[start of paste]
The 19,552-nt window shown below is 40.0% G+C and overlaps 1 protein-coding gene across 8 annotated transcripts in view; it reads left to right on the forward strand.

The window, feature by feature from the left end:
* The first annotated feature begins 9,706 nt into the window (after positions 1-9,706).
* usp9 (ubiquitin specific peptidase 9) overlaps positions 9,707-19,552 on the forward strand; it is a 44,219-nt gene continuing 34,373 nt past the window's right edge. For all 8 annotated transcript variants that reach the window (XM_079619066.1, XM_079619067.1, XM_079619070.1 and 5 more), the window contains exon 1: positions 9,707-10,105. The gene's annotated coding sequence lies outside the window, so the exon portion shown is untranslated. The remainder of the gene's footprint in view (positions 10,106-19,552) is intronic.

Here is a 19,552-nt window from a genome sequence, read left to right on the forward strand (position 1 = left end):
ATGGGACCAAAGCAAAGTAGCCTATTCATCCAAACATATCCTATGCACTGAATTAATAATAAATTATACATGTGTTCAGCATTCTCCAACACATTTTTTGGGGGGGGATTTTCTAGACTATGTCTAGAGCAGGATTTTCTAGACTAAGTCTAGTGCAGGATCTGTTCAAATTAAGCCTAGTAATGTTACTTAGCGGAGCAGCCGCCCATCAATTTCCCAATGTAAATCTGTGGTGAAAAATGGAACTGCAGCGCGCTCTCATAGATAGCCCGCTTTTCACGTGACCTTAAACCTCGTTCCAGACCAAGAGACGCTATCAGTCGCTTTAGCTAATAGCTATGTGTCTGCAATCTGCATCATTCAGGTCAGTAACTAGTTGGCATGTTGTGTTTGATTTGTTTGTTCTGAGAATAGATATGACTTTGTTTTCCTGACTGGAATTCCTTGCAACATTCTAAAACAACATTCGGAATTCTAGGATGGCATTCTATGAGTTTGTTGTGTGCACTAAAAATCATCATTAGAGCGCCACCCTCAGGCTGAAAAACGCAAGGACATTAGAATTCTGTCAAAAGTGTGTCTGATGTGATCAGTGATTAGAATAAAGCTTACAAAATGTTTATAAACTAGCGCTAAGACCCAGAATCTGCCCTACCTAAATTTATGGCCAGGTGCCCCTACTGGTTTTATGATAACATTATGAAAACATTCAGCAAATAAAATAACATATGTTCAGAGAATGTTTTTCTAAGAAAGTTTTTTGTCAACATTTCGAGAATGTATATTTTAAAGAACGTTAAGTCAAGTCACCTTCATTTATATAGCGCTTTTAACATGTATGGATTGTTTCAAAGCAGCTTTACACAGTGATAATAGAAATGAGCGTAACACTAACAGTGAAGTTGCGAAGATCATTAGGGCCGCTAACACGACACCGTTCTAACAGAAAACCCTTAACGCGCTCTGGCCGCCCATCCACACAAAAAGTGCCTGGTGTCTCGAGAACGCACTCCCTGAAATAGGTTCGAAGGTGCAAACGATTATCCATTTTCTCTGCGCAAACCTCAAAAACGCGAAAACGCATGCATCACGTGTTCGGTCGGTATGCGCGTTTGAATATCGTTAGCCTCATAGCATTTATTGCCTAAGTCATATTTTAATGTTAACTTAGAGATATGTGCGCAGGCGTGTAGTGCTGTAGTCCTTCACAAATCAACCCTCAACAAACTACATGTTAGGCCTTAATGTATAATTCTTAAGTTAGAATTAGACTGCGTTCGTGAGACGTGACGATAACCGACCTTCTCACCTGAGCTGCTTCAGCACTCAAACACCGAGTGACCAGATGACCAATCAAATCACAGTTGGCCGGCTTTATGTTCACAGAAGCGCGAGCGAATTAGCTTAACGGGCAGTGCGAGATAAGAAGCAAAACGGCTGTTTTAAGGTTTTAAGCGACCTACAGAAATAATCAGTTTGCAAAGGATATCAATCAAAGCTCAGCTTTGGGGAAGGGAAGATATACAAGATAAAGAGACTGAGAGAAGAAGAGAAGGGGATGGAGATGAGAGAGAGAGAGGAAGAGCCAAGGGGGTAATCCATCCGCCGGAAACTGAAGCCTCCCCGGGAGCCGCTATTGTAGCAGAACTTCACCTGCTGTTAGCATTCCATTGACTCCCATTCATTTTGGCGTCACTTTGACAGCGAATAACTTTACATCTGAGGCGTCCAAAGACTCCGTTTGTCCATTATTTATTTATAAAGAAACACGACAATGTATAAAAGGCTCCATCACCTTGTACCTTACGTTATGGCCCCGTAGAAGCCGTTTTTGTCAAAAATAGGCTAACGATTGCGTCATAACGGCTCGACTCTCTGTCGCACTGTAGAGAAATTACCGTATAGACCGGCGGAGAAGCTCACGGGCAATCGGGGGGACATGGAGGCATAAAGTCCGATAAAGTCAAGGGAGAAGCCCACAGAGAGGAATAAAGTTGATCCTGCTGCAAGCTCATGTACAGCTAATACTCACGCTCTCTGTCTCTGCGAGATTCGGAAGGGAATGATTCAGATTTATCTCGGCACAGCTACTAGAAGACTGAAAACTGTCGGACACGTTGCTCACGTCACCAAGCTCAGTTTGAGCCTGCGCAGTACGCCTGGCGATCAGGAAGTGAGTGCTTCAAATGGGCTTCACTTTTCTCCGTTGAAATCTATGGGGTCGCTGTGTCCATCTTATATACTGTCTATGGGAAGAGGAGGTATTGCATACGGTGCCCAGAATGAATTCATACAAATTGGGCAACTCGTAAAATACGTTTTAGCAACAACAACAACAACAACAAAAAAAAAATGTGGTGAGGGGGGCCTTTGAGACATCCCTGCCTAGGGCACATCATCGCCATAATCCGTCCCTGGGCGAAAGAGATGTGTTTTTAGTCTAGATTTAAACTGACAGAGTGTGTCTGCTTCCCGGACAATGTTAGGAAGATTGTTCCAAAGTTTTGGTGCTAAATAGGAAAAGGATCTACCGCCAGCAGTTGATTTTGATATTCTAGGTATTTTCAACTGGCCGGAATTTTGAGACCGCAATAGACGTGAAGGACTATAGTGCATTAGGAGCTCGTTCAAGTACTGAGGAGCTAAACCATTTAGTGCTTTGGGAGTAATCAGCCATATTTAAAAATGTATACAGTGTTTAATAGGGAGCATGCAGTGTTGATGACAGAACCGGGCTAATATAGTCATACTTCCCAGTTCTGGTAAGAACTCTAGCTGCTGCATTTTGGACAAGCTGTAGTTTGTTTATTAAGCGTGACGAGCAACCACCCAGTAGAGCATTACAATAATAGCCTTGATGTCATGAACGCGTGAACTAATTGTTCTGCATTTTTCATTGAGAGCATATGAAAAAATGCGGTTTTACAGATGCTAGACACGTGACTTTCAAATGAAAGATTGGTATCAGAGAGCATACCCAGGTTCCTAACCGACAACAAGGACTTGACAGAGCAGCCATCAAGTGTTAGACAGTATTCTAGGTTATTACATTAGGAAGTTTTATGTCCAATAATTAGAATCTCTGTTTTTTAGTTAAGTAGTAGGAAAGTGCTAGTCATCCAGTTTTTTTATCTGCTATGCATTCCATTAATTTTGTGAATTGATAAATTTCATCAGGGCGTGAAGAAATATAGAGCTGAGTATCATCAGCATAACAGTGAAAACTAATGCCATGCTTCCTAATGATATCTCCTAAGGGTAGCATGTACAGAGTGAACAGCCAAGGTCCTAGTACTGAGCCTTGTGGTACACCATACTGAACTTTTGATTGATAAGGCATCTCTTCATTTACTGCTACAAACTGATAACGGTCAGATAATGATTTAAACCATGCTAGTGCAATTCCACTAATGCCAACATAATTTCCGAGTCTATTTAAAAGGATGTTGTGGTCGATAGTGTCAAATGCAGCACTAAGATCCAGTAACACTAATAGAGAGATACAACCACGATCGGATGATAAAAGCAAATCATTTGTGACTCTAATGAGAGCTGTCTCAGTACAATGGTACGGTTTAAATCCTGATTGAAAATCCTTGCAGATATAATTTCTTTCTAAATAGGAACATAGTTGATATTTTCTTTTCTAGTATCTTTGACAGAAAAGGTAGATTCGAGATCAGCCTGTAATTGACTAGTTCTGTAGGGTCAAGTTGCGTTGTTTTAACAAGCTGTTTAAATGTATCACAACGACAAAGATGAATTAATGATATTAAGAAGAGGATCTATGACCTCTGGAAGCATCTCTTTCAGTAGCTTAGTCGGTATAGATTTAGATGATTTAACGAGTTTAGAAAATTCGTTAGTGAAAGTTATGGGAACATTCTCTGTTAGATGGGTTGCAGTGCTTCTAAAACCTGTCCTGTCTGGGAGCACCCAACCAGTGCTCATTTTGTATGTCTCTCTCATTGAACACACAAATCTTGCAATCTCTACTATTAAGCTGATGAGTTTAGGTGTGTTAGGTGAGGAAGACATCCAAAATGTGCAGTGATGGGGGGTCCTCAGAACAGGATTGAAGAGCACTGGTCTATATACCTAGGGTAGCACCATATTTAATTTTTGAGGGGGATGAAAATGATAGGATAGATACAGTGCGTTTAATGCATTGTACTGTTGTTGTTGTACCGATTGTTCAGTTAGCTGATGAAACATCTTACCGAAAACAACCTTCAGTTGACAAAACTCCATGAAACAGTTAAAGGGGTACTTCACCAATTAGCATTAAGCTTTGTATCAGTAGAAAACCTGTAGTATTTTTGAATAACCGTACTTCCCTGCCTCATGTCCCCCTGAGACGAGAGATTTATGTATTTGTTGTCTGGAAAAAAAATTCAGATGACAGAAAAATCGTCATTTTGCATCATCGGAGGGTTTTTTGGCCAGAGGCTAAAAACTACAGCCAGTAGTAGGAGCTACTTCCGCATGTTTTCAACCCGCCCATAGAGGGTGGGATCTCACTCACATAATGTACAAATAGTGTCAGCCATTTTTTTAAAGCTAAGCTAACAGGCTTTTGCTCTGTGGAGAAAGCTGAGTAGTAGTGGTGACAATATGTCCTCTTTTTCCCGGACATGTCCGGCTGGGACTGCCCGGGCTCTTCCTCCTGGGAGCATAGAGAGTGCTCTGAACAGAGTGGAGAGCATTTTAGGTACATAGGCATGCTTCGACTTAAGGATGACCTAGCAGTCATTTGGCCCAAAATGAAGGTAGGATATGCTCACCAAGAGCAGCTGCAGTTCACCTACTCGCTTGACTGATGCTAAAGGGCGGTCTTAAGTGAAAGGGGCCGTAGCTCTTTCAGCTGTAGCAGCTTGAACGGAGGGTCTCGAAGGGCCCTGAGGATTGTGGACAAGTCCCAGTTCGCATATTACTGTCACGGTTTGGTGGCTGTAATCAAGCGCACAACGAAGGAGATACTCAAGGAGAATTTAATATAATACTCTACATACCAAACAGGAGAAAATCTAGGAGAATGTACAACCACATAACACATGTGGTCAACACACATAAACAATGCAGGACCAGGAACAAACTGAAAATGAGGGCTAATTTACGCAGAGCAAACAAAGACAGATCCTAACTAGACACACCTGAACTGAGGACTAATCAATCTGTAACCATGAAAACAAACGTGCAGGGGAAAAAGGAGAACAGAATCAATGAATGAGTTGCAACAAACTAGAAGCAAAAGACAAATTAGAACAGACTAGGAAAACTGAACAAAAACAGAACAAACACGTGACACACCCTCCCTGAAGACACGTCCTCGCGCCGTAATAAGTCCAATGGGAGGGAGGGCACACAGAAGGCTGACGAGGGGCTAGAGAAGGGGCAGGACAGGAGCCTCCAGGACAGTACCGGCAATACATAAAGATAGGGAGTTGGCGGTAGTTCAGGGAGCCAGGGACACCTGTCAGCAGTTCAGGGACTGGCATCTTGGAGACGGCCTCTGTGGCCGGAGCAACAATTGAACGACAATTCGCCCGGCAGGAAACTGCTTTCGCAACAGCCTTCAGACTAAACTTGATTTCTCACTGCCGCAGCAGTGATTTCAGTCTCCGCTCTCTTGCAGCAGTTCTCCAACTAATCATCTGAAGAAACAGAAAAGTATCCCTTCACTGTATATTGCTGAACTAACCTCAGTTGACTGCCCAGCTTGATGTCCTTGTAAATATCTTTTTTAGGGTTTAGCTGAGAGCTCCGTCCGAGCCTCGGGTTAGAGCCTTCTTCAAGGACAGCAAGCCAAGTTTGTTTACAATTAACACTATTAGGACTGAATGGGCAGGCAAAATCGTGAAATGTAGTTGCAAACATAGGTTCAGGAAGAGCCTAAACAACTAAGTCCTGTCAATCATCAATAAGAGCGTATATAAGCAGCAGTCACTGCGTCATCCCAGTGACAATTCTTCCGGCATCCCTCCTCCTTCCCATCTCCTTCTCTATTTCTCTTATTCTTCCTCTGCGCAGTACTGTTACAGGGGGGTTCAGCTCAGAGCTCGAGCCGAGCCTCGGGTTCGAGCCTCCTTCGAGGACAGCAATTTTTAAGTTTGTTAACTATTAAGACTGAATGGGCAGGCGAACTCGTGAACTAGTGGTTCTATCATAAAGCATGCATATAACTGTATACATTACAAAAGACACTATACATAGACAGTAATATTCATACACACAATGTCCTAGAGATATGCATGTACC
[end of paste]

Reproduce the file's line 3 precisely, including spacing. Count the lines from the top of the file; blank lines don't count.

* The first annotated feature begins 9,706 nt into the window (after positions 1-9,706).